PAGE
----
Mitre Meeting Wednesday 7th November 2018 Wendy’s Notes

Present:  Graham, Nick, Wendy, Sean
These are not minutes – just notes so others can share the gist of the Clarion-related conversations.  Other conversations were available.

Possible Winter rides

Some discussion about offering a London ride, and possibly inviting London Clarion. Will discuss again when Jim’s around, and anyone else who knows London well, e.g. Prudence. Not enough people here to find out who’s got ideas in mind for the next few months. Agreed starting around 10am makes sense if we are to cycle around 15 miles with a coffee and lunch stop, returning around 4pm during the darker, colder winter months. If anyone has an idea for a ride, perhaps a ‘pop up’ ride could be organised to recce it.

Ride Schedule for 2019

Graham and Ian have been tinkering around with suggested ride dates for 2019 in an attempt to miss most of the disruptions caused by local events and scheduled railway engineering works. Graham has generated a rather impressive spreadsheet showing 3 possible configurations and will discuss further with Ian.

Sunday 6th January 2019

… was suggested as a possible date for a Post Christmas Lunch for everyone, especially working people and others who were unable to make the official Christmas lunch on 14th December.

AGM 2019 When is this?

Google Group

All present expressed satisfaction with use of the Google group, although others have grumbles, which Jim has kindly made suggestions to alleviate.

New Members

Graham knows of someone with a hand-build recumbent bicycle who would like to join.  Not sure how he will manage with trains, off road routes etc.


Dates for Next Year

After my suggestions in the last newsletter, Graham produced a couple of alternative options which were discussed at the Mitre meeting last Wednesday. It’s always been a bit of a problem avoiding dodgy dates and is even more so this time because there are still so many weekend rail closures to come. But unless anyone spots anything problematic about the following here are the dates for 2019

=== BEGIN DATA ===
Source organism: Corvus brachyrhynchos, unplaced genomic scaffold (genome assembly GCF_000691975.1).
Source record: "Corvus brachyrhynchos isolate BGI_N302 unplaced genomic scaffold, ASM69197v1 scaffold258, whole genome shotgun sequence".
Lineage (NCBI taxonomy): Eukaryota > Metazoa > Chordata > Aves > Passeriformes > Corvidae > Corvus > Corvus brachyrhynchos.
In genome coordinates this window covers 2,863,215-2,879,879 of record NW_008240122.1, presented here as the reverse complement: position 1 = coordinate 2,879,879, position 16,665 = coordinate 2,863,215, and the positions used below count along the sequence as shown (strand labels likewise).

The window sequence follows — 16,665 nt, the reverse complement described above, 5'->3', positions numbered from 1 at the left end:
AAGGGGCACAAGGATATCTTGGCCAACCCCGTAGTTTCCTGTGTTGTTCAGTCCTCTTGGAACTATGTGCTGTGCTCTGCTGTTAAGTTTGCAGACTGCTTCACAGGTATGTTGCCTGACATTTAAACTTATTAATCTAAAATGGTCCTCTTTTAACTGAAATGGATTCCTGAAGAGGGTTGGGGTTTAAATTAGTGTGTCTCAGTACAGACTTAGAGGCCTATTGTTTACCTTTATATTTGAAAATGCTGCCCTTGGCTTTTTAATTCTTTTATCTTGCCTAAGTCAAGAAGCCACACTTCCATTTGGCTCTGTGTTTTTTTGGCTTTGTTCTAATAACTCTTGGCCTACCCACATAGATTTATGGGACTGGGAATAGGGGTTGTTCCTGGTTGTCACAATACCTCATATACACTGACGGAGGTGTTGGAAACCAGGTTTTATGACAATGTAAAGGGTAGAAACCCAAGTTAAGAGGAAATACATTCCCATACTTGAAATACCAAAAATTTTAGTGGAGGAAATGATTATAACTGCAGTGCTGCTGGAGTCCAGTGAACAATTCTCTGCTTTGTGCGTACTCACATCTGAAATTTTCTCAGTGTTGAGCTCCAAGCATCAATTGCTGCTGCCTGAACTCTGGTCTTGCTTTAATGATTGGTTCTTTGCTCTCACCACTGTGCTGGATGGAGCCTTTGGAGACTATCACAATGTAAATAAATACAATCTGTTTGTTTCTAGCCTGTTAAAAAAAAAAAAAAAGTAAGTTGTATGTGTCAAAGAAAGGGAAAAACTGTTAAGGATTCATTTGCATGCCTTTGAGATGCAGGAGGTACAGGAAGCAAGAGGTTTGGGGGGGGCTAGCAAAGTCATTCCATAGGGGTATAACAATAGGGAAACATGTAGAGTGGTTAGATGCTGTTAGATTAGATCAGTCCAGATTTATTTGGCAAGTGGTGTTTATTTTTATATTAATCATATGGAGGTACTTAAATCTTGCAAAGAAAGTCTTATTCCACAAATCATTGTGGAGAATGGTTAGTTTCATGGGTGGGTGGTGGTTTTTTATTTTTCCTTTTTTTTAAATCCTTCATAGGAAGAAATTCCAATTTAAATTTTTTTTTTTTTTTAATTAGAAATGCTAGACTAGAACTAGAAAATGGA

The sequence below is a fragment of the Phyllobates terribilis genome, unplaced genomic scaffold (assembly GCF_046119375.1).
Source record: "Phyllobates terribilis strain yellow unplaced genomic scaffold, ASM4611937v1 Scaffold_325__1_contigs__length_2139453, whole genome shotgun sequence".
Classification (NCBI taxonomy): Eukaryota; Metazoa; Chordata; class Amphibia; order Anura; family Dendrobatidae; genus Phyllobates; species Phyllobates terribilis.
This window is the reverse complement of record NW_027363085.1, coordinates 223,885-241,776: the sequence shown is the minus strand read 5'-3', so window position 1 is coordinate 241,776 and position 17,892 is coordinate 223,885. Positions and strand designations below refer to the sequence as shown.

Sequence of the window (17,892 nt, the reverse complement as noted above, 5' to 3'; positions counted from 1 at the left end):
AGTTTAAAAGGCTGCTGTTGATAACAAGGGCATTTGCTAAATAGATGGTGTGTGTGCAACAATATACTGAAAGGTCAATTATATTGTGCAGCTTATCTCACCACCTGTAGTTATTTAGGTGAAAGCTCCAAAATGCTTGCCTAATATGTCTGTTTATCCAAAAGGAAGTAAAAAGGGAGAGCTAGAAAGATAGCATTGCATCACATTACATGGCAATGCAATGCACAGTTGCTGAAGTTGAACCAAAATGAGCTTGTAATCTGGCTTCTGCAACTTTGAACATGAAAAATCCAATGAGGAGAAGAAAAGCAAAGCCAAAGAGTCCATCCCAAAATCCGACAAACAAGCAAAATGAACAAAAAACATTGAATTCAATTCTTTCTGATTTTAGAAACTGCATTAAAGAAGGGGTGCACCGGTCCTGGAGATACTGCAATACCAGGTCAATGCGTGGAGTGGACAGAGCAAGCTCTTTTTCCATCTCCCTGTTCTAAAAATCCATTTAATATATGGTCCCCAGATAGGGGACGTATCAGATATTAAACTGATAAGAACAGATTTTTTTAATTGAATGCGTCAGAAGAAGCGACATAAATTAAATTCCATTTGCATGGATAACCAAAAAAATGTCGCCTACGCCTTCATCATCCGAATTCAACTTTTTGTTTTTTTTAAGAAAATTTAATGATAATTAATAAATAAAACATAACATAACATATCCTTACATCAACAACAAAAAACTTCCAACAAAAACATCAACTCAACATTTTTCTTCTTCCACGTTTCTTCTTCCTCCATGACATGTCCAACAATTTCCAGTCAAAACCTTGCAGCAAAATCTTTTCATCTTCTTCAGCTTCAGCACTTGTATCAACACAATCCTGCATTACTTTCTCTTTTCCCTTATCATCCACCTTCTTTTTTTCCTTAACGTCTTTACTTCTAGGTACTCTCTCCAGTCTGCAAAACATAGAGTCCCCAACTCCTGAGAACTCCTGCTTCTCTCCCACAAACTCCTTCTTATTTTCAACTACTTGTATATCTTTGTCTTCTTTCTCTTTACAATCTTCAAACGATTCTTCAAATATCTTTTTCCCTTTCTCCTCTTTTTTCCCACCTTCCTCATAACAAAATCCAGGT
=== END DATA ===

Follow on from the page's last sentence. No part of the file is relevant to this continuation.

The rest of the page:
13, 27 January; 10, 24 February; 10, 24 March; 7, 28 April; 12, 26 May, 9, 23  June; 7, 21, 28 July;  18 August; 1, 15, 29 September; 13, 27 October; 10; 24 November; 8 December

Christmas Lunch – at the Hummingbird Restaurant at Shoreham Airport on Friday 14th December, 12.30 for 1pm.

Don’t forget to let Angela know your menu choices by 1 December

Just to remind you, the main course choices were roast turkey, sea bass or baked leek and Gruyère tart. while the pudding choices were Christmas pud, Belgian choc tart or cheese.


Clarion History 13: The First Easter Meet

16 November 2018

I included a number of extracts from the Clarion about the first Easter Meet at Ashbourne (near Dovedale) in the series I did a long time ago now but which still can be found via the blog if you follow the link to the old website.

What follows is just a small selection. First, here is ‘Swiftsure’ who presided over the weekly cycling column at that time – from the issue of 20 April 1895

Had there been more consultation beforehand between the various clubs interested, I feel sure the conference would have been more satisfactory.

But, however, a start has been made, and the formation of a National Clarion Cycling Club is a fact which, I believe will have far-reaching influence.

* * *

On behalf of the Birmingham Club, the “O’ Groomie O” gave a most interesting report of what their club has done since its formation, by the distribution of literature, and various other methods of scouting. And I must say that if every Clarion Club now formed were to do as much as this next season the cause of “Socialism” would be advanced in the country villages in a manner which is greatly needed

* * *